R is for reflective surfaces.
You hold a photograph of someone you love staring into the lens, and you feel like they’re looking into your eyes.
When breaking up with someone — if you mean it — the first thing you do is put away all their pictures. Keeping them around means keeping the person alive and current in your thoughts.
Here’s the inverse example: I recently moved into a new apartment and hadn’t gotten around to putting out the framed photos of my family. When I discovered the pictures, a pang came over me and I immediately missed every single member. It’s as if without the pictures, they had temporarily receded in my memory.
That day, I put out the frames, and they all received a long call from me. Then I went on Facebook and deleted the pictures of the ex I sometimes still thought about.
Therapy comes in all forms, it seems.
Getting back to staring eyes from a picture, even my own have been an issue. I have to throw away my outdated acting head shots — duplicated by the hundreds — quickly and without thinking because it’s unsettling to see my face at the bottom of a garbage can.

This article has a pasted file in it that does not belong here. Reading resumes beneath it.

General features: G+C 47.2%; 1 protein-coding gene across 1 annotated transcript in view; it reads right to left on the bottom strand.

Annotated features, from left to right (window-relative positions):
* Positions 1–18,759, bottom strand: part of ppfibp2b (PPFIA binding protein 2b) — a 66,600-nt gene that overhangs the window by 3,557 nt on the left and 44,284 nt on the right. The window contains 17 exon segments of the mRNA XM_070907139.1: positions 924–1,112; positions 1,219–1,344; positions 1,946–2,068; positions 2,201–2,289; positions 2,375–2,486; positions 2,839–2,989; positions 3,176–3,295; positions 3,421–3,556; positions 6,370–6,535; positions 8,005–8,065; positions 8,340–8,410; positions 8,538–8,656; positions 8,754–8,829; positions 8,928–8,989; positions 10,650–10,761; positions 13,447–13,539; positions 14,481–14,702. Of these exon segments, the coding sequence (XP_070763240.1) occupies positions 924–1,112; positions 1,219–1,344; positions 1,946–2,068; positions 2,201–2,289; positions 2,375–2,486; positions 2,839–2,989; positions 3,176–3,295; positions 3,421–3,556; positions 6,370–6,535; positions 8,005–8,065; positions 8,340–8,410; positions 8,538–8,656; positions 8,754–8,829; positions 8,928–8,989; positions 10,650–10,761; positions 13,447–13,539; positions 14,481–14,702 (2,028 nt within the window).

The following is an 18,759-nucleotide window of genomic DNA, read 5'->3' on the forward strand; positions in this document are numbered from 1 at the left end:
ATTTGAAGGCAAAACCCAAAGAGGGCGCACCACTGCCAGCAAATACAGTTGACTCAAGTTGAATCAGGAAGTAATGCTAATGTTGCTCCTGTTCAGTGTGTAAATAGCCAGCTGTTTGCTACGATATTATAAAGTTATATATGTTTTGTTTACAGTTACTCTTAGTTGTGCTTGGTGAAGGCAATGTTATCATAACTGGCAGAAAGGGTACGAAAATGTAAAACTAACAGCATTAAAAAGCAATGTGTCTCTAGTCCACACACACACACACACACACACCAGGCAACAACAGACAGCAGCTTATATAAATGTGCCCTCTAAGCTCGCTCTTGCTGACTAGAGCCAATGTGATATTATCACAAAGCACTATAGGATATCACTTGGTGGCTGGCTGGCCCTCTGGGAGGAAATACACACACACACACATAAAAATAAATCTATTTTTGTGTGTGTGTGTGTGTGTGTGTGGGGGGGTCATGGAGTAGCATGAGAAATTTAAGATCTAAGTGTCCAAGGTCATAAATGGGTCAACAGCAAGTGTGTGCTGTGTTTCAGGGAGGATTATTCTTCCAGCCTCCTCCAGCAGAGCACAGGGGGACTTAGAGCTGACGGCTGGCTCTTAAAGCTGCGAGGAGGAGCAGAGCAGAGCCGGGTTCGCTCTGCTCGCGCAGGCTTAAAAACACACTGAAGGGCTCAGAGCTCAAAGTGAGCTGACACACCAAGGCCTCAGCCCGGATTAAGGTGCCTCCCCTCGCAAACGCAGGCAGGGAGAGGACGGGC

As easy as they are to produce, duplicate and dispose, it’s fascinating that pictures hold such power.
And reflections? A mere trick of light, yet there’s something mystical about the doubling up of an object. Think of eternal mirrors. In me, at least, they inspire headache-inducing thoughts about time and the universe.
In a picture of a reflection, without context, there’s no difference between the reflection of an object versus the object itself, unless the reflective surface brings about a change in perspective. It’s true that many factors can cause a perspective change, such as, distance, texture or shape.
If only it were that easy to change perspective and draw conclusions during self-reflection too.
~ Part of the A to Z Challenge ~
A post a day except Sunday for the month of April to cover topics beginning with each letter of the alphabet. Events always real, names always changed.
Cathartic Monkeyism returns in May.
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